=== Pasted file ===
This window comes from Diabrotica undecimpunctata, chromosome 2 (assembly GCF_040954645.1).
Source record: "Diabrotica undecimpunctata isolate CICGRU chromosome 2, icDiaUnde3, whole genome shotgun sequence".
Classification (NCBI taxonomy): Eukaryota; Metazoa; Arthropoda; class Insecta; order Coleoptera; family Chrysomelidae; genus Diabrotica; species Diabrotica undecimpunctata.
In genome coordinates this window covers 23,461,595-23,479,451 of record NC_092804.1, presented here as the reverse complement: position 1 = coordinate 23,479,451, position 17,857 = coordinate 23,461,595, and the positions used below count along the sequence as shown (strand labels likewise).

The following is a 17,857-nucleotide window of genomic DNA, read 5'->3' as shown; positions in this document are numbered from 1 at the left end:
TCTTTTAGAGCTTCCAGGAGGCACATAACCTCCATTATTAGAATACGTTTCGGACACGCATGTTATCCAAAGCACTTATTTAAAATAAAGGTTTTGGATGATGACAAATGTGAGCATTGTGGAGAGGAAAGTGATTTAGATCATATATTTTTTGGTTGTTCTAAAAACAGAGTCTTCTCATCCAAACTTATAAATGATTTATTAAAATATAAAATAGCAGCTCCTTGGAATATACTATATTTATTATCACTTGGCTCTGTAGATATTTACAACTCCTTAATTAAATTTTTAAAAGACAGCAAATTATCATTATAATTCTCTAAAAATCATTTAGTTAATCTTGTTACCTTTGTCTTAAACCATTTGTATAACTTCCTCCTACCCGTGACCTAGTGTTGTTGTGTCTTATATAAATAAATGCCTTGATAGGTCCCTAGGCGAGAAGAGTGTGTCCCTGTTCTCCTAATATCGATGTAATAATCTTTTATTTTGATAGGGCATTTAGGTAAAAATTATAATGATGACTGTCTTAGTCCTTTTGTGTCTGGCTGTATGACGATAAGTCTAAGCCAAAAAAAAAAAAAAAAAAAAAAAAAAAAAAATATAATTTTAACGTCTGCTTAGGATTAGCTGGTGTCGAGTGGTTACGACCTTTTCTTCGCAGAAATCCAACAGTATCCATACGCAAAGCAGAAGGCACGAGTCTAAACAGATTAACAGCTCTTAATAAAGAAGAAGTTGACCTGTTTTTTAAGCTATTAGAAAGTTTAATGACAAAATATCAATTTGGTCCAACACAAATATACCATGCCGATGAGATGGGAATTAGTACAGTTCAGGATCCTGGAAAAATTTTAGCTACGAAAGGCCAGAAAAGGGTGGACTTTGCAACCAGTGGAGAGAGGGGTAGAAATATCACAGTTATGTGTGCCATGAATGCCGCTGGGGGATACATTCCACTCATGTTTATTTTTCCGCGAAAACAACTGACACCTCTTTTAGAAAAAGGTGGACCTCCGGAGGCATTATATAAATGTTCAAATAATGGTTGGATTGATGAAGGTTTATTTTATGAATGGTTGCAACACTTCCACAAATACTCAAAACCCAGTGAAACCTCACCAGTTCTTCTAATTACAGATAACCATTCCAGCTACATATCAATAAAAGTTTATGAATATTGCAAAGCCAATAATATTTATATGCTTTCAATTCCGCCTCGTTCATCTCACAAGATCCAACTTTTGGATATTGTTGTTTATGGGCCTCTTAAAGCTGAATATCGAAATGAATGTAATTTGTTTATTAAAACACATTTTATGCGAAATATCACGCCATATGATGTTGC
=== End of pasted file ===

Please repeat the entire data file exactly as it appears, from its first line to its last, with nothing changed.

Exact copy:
This window comes from Diabrotica undecimpunctata, chromosome 2 (assembly GCF_040954645.1).
Source record: "Diabrotica undecimpunctata isolate CICGRU chromosome 2, icDiaUnde3, whole genome shotgun sequence".
Classification (NCBI taxonomy): Eukaryota; Metazoa; Arthropoda; class Insecta; order Coleoptera; family Chrysomelidae; genus Diabrotica; species Diabrotica undecimpunctata.
In genome coordinates this window covers 23,461,595-23,479,451 of record NC_092804.1, presented here as the reverse complement: position 1 = coordinate 23,479,451, position 17,857 = coordinate 23,461,595, and the positions used below count along the sequence as shown (strand labels likewise).

The following is a 17,857-nucleotide window of genomic DNA, read 5'->3' as shown; positions in this document are numbered from 1 at the left end:
TCTTTTAGAGCTTCCAGGAGGCACATAACCTCCATTATTAGAATACGTTTCGGACACGCATGTTATCCAAAGCACTTATTTAAAATAAAGGTTTTGGATGATGACAAATGTGAGCATTGTGGAGAGGAAAGTGATTTAGATCATATATTTTTTGGTTGTTCTAAAAACAGAGTCTTCTCATCCAAACTTATAAATGATTTATTAAAATATAAAATAGCAGCTCCTTGGAATATACTATATTTATTATCACTTGGCTCTGTAGATATTTACAACTCCTTAATTAAATTTTTAAAAGACAGCAAATTATCATTATAATTCTCTAAAAATCATTTAGTTAATCTTGTTACCTTTGTCTTAAACCATTTGTATAACTTCCTCCTACCCGTGACCTAGTGTTGTTGTGTCTTATATAAATAAATGCCTTGATAGGTCCCTAGGCGAGAAGAGTGTGTCCCTGTTCTCCTAATATCGATGTAATAATCTTTTATTTTGATAGGGCATTTAGGTAAAAATTATAATGATGACTGTCTTAGTCCTTTTGTGTCTGGCTGTATGACGATAAGTCTAAGCCAAAAAAAAAAAAAAAAAAAAAAAAAAAAAAATATAATTTTAACGTCTGCTTAGGATTAGCTGGTGTCGAGTGGTTACGACCTTTTCTTCGCAGAAATCCAACAGTATCCATACGCAAAGCAGAAGGCACGAGTCTAAACAGATTAACAGCTCTTAATAAAGAAGAAGTTGACCTGTTTTTTAAGCTATTAGAAAGTTTAATGACAAAATATCAATTTGGTCCAACACAAATATACCATGCCGATGAGATGGGAATTAGTACAGTTCAGGATCCTGGAAAAATTTTAGCTACGAAAGGCCAGAAAAGGGTGGACTTTGCAACCAGTGGAGAGAGGGGTAGAAATATCACAGTTATGTGTGCCATGAATGCCGCTGGGGGATACATTCCACTCATGTTTATTTTTCCGCGAAAACAACTGACACCTCTTTTAGAAAAAGGTGGACCTCCGGAGGCATTATATAAATGTTCAAATAATGGTTGGATTGATGAAGGTTTATTTTATGAATGGTTGCAACACTTCCACAAATACTCAAAACCCAGTGAAACCTCACCAGTTCTTCTAATTACAGATAACCATTCCAGCTACATATCAATAAAAGTTTATGAATATTGCAAAGCCAATAATATTTATATGCTTTCAATTCCGCCTCGTTCATCTCACAAGATCCAACTTTTGGATATTGTTGTTTATGGGCCTCTTAAAGCTGAATATCGAAATGAATGTAATTTGTTTATTAAAACACATTTTATGCGAAATATCACGCCATATGATGTTGC